Think you can’t make homemade cinnamon rolls? Think again.
I thought I couldn’t make them either. For the longest time I was scared of yeast. I just figured I’d destroy anything I tried to make with yeast. It just sounded too much like a science fair project to me.
So, I just bought the canned rolls. Yuck.
Then one day, The Pioneer Woman inspired me to give it a try. My first ever attempt at making homemade cinnamon rolls from scratch was a huge success. And you know what happens when you are a huge success? You gotta do it again. Be successful. Make more cinnamon rolls.
This process is NOT hard. It just takes a little time (and not all at once). I usually complete the rolls the day after I make the dough. It is not time sensitive at all.
I altered PW’s recipe a bit to suit my family’s tastes. And sometimes, I’ll break out the chopped pecans and add them to my individual roll (cause my family doesn’t like pecans touching their sweets, but I do!).
Head’s up – these make awesome gifts! A few years ago, I started baking them for each of my kids’ teachers at Thanksgiving time. I get the small aluminum loaf pans with lids. Each pan will hold 5-6 rolls. Perfect for sharing.
- 4 cups whole milk
- 1 cup vegetable oil
- 1 cup sugar
- 4 ½ teaspoons active dry yeast
- 8 cups all-purpose flour
- 1 cup flour
- 1 teaspoon baking powder
- 1 teaspoon baking soda
- 1 tablespoon salt
- 1 ½-2 cups melted butter
- generous sugar for sprinkling (1/2 cup per dough section)
- generous sprinkling cinnamon
- 7 tablespoons melted butter
- 8 cups powdered sugar
- 2 teaspoons vanilla extract
- ½ cup milk
- ⅛ teaspoon salt
- Mix milk, vegetable oil, and sugar in a large soup pot. “Scald” the mixture (heat until just before the boiling point.) Turn off heat and leave to cool 45 minutes to 1 hour.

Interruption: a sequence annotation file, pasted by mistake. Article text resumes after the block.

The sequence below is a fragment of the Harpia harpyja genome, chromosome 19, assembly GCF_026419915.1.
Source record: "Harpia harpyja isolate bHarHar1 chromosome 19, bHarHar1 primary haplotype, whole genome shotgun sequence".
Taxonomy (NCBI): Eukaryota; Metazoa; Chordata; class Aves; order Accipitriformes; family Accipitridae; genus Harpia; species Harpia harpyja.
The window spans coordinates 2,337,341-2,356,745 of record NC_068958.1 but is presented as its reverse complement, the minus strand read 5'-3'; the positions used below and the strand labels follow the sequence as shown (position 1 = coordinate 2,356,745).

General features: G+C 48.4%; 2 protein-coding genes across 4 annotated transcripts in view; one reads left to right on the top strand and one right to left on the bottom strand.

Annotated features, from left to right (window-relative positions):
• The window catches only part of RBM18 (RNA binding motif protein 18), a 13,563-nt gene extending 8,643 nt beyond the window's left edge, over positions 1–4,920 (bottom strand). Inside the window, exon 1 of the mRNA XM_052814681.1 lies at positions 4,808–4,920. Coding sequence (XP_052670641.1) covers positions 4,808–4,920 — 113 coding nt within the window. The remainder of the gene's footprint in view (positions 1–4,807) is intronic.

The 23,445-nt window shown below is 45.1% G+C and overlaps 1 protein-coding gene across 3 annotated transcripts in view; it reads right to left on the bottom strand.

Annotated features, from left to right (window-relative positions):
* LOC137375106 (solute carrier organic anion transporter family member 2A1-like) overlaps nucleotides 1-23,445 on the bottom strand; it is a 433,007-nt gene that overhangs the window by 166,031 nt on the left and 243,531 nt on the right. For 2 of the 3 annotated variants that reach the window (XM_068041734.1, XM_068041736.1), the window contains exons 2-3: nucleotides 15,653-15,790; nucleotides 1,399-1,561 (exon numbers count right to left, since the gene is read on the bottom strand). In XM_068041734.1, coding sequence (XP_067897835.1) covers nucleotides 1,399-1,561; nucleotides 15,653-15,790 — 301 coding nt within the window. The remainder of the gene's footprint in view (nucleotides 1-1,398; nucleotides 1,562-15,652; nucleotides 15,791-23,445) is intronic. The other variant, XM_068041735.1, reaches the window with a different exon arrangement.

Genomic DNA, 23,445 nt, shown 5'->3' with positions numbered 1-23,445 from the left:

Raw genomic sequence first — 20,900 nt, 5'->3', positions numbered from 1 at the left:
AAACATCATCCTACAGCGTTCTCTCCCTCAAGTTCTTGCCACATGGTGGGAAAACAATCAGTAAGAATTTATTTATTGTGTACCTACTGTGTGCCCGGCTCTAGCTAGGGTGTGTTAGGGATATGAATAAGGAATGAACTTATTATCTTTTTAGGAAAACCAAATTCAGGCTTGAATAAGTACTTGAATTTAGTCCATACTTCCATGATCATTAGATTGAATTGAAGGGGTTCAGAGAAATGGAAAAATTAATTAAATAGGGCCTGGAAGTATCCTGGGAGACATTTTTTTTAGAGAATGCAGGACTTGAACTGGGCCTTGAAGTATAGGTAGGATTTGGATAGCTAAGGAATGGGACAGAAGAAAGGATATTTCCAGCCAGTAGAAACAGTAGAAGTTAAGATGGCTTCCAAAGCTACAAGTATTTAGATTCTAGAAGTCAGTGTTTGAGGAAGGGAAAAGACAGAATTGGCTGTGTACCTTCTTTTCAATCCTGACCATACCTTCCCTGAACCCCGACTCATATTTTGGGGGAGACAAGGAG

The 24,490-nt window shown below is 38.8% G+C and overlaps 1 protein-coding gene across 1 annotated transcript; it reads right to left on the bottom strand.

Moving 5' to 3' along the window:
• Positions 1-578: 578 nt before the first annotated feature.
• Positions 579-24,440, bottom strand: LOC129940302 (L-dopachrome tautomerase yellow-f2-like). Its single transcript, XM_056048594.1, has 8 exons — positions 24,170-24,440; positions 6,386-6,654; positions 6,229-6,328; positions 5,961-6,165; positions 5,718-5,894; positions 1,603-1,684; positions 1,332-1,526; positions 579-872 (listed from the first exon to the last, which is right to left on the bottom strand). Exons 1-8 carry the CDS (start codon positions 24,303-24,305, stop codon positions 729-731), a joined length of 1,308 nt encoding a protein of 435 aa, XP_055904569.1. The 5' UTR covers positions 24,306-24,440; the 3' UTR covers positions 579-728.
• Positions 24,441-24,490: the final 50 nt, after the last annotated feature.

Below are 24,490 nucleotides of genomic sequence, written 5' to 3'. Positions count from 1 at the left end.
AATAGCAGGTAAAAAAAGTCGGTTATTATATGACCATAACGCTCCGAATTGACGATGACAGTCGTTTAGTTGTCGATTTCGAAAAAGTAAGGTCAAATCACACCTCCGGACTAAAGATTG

- When the mixture is lukewarm to warm, but NOT hot, sprinkle in yeast. Let this sit for a minute so the yeast gets warm. Then add 8 cups of all-purpose flour. Stir mixture together. Cover and let sit for at least an hour.
- Now add 1 more cup of flour, baking powder, baking soda, and salt. Stir mixture together. At this point, you could cover the dough and put it in the fridge until you need it—overnight or even a day or two, if necessary. Just keep your eye on it and if it starts to rise out of the pan, just punch it down. Or, just go ahead and make the rolls.
- Sprinkle surface generously with flour. Take ¼ of the dough and form a rough rectangle. Then roll the dough thin, maintaining a general rectangular shape. Rectangle should increase in both width and length as you roll it out.
- Now drizzle melted butter over the dough. I like to brush it on. Sprinkle sugar over the butter, followed by a generous sprinkling of cinnamon.
- Starting at the opposite end, begin rolling the dough in a neat line toward you. Keep the roll relatively tight as you go. Next, pinch the seam to the roll to seal it.
- Spray your pans with cooking spray. I like to make these in small foil loaf pans so I can share them. Or, put them in any size baking pan or pie pan. Then begin cutting rolls approximately ¾ to 1 inch thick and laying them in the buttered pans. Repeat this process with the rest of the dough. This recipe makes approximately 56 rolls.
- Let the rolls sit for 20 to 30 minutes to rise, then bake at 400 degrees until light golden brown, about 15 to 18 minutes.
- GLAZE: While the rolls are in the oven, make the frosting. To a mixing bowl, add 7 tablespoons melted butter, ½ cup milk, powdered sugar, vanilla, and salt. Stir until mixture is thick but pourable.
- Generously drizzle frosting over warm rolls after you pull them out of the oven. Don’t be stingy with the frosting.